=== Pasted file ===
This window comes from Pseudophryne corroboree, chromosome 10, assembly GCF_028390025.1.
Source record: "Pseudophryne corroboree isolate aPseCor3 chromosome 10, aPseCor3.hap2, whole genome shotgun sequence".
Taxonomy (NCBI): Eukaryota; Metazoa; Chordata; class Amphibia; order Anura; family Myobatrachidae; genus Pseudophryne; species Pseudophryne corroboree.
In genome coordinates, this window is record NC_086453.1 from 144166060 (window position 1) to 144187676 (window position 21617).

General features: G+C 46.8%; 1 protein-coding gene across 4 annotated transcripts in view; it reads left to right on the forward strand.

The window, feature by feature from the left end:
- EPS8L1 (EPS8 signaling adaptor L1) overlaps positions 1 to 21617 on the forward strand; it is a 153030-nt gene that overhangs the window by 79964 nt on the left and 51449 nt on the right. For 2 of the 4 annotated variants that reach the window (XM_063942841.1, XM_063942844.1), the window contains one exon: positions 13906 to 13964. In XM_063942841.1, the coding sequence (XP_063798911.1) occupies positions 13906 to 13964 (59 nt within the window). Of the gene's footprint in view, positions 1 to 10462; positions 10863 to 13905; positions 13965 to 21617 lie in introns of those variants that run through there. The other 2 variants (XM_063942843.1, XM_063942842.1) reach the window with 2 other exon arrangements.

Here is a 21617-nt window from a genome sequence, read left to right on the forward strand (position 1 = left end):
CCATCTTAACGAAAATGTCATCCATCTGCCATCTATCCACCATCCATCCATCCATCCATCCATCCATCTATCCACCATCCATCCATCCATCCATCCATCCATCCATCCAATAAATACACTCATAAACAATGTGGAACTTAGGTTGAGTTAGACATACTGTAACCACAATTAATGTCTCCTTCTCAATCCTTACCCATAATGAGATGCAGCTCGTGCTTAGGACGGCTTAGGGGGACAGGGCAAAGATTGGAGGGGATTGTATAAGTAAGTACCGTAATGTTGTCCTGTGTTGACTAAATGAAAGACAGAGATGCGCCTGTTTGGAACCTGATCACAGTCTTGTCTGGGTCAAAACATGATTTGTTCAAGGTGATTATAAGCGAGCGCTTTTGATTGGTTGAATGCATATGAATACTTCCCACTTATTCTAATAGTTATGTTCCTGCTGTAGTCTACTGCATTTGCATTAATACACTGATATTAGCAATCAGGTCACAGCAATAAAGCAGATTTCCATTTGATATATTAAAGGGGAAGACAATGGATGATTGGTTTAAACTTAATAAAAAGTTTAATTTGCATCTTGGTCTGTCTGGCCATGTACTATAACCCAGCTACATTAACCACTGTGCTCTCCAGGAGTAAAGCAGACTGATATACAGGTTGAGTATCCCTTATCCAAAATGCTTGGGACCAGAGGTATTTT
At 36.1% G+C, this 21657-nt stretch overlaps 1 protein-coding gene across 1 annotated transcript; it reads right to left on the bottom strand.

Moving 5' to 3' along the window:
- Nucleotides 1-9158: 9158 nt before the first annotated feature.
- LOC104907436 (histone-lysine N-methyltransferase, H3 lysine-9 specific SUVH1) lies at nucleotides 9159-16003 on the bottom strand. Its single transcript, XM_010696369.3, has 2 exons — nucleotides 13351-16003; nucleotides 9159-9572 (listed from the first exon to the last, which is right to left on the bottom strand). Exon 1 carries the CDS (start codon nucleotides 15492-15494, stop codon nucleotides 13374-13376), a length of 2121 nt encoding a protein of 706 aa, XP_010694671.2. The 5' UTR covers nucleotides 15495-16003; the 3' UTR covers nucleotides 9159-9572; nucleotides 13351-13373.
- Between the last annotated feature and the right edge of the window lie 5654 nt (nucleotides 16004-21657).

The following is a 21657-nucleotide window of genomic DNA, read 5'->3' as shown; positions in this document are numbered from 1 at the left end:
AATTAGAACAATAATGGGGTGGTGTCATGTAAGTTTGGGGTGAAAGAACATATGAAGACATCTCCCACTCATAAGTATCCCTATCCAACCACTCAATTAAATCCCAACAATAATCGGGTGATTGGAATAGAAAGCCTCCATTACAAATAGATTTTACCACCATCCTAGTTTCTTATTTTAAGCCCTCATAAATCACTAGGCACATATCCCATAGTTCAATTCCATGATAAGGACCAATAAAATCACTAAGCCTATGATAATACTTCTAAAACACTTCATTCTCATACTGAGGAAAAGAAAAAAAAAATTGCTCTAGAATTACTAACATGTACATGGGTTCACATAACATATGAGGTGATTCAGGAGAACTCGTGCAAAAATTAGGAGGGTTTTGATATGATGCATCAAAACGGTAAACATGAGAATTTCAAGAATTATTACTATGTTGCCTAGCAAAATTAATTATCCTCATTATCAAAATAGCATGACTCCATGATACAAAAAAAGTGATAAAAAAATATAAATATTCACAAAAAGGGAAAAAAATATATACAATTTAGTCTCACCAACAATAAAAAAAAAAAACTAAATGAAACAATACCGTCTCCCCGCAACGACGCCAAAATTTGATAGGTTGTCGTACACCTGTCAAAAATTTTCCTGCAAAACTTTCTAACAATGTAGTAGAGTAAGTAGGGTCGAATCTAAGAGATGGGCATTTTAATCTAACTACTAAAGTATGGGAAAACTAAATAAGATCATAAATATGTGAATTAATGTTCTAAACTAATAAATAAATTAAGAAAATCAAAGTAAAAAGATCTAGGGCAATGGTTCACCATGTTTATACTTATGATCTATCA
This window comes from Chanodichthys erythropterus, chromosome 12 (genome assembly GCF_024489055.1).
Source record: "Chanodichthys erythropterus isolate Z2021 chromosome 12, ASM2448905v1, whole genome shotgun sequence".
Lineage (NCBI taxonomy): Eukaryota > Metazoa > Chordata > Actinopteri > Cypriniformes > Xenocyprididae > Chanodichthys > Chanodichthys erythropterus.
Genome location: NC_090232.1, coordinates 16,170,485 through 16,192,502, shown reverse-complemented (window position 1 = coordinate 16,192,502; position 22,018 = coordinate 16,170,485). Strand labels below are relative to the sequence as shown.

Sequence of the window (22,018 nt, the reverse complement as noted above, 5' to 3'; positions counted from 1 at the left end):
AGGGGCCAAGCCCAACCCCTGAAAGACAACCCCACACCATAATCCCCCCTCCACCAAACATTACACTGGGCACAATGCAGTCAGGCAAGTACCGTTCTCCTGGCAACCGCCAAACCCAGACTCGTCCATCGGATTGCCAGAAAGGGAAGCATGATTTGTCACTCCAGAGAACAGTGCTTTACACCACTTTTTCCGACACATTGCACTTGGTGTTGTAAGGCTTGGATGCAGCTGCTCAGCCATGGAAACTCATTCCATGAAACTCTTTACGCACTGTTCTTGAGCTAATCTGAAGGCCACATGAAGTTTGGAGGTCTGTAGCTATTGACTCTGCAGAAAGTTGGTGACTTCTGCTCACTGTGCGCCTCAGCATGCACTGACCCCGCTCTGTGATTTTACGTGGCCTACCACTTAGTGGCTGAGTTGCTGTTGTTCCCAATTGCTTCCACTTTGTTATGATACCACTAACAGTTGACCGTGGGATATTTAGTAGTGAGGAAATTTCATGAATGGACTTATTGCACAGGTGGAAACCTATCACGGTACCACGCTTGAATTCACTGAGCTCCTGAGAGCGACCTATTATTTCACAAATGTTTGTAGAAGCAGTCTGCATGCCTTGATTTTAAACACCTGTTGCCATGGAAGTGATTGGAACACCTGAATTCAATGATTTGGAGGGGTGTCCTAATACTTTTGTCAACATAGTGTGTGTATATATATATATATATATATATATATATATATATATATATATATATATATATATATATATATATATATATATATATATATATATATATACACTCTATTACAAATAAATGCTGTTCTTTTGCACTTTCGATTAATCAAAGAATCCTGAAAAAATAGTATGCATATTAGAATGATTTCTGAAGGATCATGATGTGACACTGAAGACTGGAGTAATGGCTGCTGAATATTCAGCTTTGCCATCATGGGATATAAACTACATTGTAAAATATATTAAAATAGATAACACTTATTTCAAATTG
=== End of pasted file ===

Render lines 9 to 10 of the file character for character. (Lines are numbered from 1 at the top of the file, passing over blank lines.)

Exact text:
CCATCTTAACGAAAATGTCATCCATCTGCCATCTATCCACCATCCATCCATCCATCCATCCATCCATCTATCCACCATCCATCCATCCATCCATCCATCCATCCATCCAATAAATACACTCATAAACAATGTGGAACTTAGGTTGAGTTAGACATACTGTAACCACAATTAATGTCTCCTTCTCAATCCTTACCCATAATGAGATGCAGCTCGTGCTTAGGACGGCTTAGGGGGACAGGGCAAAGATTGGAGGGGATTGTATAAGTAAGTACCGTAATGTTGTCCTGTGTTGACTAAATGAAAGACAGAGATGCGCCTGTTTGGAACCTGATCACAGTCTTGTCTGGGTCAAAACATGATTTGTTCAAGGTGATTATAAGCGAGCGCTTTTGATTGGTTGAATGCATATGAATACTTCCCACTTATTCTAATAGTTATGTTCCTGCTGTAGTCTACTGCATTTGCATTAATACACTGATATTAGCAATCAGGTCACAGCAATAAAGCAGATTTCCATTTGATATATTAAAGGGGAAGACAATGGATGATTGGTTTAAACTTAATAAAAAGTTTAATTTGCATCTTGGTCTGTCTGGCCATGTACTATAACCCAGCTACATTAACCACTGTGCTCTCCAGGAGTAAAGCAGACTGATATACAGGTTGAGTATCCCTTATCCAAAATGCTTGGGACCAGAGGTATTTT
At 36.1% G+C, this 21657-nt stretch overlaps 1 protein-coding gene across 1 annotated transcript; it reads right to left on the bottom strand.